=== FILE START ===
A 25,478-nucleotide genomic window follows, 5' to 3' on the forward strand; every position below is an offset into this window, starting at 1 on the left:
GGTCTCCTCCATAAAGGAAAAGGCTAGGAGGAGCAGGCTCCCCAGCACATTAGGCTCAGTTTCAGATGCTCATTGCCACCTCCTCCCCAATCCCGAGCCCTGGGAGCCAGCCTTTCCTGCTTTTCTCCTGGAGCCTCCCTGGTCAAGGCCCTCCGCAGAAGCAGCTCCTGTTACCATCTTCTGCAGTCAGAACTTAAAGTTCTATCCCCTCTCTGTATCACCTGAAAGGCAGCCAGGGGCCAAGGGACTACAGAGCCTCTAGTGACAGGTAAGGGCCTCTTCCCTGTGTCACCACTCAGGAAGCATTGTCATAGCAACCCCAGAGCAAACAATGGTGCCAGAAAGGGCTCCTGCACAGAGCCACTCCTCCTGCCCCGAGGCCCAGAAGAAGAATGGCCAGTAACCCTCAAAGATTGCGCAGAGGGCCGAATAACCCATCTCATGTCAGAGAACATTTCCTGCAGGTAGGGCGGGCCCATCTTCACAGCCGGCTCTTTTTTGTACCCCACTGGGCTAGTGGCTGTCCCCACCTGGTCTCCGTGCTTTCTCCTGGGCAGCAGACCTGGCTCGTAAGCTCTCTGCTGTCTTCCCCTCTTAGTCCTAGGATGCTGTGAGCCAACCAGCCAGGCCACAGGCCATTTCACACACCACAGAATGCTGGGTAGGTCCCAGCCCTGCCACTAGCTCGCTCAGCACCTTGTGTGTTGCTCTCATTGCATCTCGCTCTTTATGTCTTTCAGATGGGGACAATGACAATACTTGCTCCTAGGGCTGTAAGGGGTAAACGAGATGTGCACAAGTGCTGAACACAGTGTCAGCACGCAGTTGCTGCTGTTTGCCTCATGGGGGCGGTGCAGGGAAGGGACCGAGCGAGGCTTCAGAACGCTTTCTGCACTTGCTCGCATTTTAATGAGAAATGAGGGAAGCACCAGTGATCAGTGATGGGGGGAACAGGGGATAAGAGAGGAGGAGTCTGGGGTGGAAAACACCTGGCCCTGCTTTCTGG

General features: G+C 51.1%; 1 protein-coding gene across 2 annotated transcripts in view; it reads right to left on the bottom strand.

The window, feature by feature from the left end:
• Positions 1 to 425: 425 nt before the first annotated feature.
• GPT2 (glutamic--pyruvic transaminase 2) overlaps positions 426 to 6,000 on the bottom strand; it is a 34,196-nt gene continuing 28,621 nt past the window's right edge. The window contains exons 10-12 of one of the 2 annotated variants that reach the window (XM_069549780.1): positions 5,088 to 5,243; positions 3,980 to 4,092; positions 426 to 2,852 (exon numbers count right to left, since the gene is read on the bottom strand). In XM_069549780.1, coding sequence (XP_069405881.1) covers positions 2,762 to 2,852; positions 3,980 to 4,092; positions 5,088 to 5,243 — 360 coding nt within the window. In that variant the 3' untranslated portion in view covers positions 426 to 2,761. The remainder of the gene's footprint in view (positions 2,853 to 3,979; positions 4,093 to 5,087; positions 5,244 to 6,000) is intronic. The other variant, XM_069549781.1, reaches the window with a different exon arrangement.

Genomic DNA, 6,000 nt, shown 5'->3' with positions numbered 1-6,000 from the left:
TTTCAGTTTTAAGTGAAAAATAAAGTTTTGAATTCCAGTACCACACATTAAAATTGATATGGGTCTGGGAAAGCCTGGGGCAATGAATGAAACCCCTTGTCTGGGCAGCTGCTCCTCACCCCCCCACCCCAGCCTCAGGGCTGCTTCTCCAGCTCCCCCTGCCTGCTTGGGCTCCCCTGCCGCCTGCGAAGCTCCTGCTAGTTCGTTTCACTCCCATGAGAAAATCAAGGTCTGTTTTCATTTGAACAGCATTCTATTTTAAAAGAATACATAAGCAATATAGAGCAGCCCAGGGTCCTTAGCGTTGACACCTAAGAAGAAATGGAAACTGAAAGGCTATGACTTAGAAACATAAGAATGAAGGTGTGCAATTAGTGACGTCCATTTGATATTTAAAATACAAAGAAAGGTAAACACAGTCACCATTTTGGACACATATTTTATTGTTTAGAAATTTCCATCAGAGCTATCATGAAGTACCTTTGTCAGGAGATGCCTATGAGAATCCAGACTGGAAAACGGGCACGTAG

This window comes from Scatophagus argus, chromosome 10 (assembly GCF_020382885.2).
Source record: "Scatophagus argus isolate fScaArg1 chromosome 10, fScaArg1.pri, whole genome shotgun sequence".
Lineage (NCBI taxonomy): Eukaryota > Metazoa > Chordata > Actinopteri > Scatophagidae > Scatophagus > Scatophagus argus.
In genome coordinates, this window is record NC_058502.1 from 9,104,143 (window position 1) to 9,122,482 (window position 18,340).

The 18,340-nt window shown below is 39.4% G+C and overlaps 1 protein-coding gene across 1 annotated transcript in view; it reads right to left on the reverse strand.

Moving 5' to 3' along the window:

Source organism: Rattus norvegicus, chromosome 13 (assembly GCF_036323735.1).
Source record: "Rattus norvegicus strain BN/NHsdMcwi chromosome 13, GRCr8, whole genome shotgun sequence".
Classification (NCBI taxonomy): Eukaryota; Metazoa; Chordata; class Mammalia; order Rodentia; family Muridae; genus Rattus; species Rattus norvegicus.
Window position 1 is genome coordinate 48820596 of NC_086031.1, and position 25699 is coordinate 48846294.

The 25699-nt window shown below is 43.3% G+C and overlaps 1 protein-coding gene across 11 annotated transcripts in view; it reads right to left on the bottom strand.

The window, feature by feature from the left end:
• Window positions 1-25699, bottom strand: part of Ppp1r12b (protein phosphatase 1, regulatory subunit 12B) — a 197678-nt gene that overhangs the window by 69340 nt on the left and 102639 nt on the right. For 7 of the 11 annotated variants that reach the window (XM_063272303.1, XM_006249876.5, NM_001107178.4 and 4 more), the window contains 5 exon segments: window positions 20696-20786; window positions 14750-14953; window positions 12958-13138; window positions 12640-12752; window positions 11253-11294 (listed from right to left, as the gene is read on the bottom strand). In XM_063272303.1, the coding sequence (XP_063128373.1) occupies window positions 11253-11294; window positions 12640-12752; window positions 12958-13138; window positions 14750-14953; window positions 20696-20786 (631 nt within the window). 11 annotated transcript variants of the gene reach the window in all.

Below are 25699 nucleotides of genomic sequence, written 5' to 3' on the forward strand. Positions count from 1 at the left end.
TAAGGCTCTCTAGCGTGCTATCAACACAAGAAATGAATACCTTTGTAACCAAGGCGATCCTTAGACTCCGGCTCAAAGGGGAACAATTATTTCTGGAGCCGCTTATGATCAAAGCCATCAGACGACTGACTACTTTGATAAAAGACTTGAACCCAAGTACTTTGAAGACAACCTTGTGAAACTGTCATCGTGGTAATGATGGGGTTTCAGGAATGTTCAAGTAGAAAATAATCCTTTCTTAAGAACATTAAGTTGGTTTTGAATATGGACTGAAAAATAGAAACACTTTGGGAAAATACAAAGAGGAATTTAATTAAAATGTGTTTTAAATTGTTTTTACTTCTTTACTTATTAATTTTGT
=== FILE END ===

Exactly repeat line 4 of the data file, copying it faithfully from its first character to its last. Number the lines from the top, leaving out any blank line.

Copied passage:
The window, feature by feature from the left end: